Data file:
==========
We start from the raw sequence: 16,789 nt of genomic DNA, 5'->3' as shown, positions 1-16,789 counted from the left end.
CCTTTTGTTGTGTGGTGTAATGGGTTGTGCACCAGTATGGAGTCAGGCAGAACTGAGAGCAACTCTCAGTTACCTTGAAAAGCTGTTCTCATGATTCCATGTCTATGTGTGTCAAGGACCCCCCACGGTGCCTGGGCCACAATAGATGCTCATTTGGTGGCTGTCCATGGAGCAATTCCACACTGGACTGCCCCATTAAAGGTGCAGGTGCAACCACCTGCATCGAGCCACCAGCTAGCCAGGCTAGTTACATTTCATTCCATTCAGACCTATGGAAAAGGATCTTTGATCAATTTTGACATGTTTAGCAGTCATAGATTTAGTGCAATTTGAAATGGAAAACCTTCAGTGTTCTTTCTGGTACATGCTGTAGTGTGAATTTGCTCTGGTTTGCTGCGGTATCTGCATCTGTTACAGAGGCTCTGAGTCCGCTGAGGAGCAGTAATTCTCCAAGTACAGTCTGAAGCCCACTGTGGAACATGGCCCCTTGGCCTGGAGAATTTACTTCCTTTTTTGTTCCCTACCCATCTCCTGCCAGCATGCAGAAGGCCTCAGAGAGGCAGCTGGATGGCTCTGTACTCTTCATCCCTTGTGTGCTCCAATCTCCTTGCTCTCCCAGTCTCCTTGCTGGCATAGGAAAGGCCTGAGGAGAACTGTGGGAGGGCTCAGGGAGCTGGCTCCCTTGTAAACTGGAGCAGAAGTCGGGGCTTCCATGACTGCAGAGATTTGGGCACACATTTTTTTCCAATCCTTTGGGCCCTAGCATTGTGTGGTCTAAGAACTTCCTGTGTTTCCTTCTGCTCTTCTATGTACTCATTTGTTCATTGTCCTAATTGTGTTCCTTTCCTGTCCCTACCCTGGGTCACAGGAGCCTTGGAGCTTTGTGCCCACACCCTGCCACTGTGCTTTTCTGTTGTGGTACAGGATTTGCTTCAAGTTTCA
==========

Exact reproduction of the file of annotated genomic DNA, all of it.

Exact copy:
We start from the raw sequence: 16,789 nt of genomic DNA, 5'->3' as shown, positions 1-16,789 counted from the left end.
CCTTTTGTTGTGTGGTGTAATGGGTTGTGCACCAGTATGGAGTCAGGCAGAACTGAGAGCAACTCTCAGTTACCTTGAAAAGCTGTTCTCATGATTCCATGTCTATGTGTGTCAAGGACCCCCCACGGTGCCTGGGCCACAATAGATGCTCATTTGGTGGCTGTCCATGGAGCAATTCCACACTGGACTGCCCCATTAAAGGTGCAGGTGCAACCACCTGCATCGAGCCACCAGCTAGCCAGGCTAGTTACATTTCATTCCATTCAGACCTATGGAAAAGGATCTTTGATCAATTTTGACATGTTTAGCAGTCATAGATTTAGTGCAATTTGAAATGGAAAACCTTCAGTGTTCTTTCTGGTACATGCTGTAGTGTGAATTTGCTCTGGTTTGCTGCGGTATCTGCATCTGTTACAGAGGCTCTGAGTCCGCTGAGGAGCAGTAATTCTCCAAGTACAGTCTGAAGCCCACTGTGGAACATGGCCCCTTGGCCTGGAGAATTTACTTCCTTTTTTGTTCCCTACCCATCTCCTGCCAGCATGCAGAAGGCCTCAGAGAGGCAGCTGGATGGCTCTGTACTCTTCATCCCTTGTGTGCTCCAATCTCCTTGCTCTCCCAGTCTCCTTGCTGGCATAGGAAAGGCCTGAGGAGAACTGTGGGAGGGCTCAGGGAGCTGGCTCCCTTGTAAACTGGAGCAGAAGTCGGGGCTTCCATGACTGCAGAGATTTGGGCACACATTTTTTTCCAATCCTTTGGGCCCTAGCATTGTGTGGTCTAAGAACTTCCTGTGTTTCCTTCTGCTCTTCTATGTACTCATTTGTTCATTGTCCTAATTGTGTTCCTTTCCTGTCCCTACCCTGGGTCACAGGAGCCTTGGAGCTTTGTGCCCACACCCTGCCACTGTGCTTTTCTGTTGTGGTACAGGATTTGCTTCAAGTTTCA